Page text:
A way more interesting look at Back to the Future than complaining about flying cars. One of my favorite bits about the article is noting that Marty could plug his camcorder into the TV that existed 30 years prior. If we went back 30 years, we couldn't.

I suspect there will be a movie night soon.

 

The long and interesting history of East Palo Alto

Moreover, the questions being asked today about why the tech industry lacks racial diversity, and what the long-term consequences of gentrification are in the U.S.’s most economically vibrant regions like the San Francisco Bay Area are deeply intertwined in a way that is hard to perceive unless you step back.

This is a story of how two neighboring communities followed entirely different trajectories in post-war California — one of enormous wealth and power, and the other of resilience amid deprivation. It’s about how seemingly small policy choices can have enduring, multi-generational consequences.

A year ago, I told you my family’s history in Silicon Valley. Let me tell you another story.

from East of Palo Alto’s Eden | TechCrunch.

Great long form piece on East Palo Alto over the last 70 years. It makes you think about how national and state level policies play out in individual communities, sometimes in unexpected and undesirable ways.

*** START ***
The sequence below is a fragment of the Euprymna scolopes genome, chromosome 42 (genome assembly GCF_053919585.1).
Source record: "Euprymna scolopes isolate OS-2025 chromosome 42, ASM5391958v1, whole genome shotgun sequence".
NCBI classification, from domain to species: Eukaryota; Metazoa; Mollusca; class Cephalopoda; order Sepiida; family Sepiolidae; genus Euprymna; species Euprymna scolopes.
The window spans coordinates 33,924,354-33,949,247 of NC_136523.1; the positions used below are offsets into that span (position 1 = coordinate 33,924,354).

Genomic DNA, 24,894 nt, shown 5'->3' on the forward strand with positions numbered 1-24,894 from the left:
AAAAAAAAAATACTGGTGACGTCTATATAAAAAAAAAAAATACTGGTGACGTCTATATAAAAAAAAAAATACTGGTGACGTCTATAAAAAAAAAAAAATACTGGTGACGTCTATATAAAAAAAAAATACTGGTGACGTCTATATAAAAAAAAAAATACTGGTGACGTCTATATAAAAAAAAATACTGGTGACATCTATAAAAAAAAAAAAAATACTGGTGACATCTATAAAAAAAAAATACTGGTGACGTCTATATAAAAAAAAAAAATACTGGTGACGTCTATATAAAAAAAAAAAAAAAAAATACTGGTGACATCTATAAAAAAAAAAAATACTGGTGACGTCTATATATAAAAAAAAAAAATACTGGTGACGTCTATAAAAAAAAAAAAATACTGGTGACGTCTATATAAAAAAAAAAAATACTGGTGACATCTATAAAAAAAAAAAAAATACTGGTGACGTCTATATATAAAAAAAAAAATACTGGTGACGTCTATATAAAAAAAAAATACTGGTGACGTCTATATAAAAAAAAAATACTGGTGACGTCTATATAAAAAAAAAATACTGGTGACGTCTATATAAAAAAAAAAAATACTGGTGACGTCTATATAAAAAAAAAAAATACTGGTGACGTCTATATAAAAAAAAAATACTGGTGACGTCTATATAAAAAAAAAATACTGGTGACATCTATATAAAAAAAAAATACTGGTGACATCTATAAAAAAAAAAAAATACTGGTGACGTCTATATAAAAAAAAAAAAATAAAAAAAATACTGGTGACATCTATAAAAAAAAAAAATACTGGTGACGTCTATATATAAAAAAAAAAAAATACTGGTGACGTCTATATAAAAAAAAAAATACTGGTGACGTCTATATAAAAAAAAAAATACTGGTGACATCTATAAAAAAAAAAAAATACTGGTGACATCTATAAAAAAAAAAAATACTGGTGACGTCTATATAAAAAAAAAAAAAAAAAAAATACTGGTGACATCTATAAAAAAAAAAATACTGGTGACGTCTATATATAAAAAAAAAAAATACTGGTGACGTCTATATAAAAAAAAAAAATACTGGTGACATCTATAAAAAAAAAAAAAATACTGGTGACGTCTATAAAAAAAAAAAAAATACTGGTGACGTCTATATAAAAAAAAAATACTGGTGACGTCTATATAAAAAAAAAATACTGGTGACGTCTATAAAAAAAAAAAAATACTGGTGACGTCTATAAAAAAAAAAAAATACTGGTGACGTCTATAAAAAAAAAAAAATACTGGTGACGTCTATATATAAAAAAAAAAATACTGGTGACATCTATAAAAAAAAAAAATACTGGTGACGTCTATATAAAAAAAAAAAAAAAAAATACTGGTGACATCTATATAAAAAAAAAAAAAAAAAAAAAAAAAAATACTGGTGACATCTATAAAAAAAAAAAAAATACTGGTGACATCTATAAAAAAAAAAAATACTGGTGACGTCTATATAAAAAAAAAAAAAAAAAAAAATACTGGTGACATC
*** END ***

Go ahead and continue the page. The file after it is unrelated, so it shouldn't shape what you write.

Via Sean Collins on Twitter.

Dissecting an Infographic

This morning I woke up, made a cup of coffee, picked up my tablet, and took a quick look at Twitter. The following was in my twitter feed via retweet:

screenshot_140

 

Huh, that's interesting. We do often see media blowing things out of proportion. See: Ebola in the United States panic this fall. I was about to move on before I noticed the scale on the upper left.

2014 had less than 500 deaths? That can't be. The two Malaysian Air lines planes that went down this summer (one shot down and one lost entirely) had to have accounted for more than 500 deaths just together. They had no survivors.

Then I noticed the lower right corner.

screenshot_141

So I get things getting safer year over year, but there is no way that 2014 actually had an order of magnitude drop in crashes in one year. 10% decrease seems plausible, but not 80% drop.

That's because this infographic is from March (which makes a ton more sense). It's publication date is March 10, so we're really looking at 1/6 of a year at best in that final bar.screenshot_142

 

Note: the original author completely refuses to acknowledge he was wrong over the course of the twitter thread. Self denial is amazing.

This CNN article from right after the Ukrainian flight was lost on CNN accounts for 761 deaths so far as of end of July.

This year is still going to end up with less deaths than most years, it will look more like the early 2000s, and less like 2013. Not the worst year on record, but definitely not the safest either.

Various rambling thoughts from my personal corner of the internet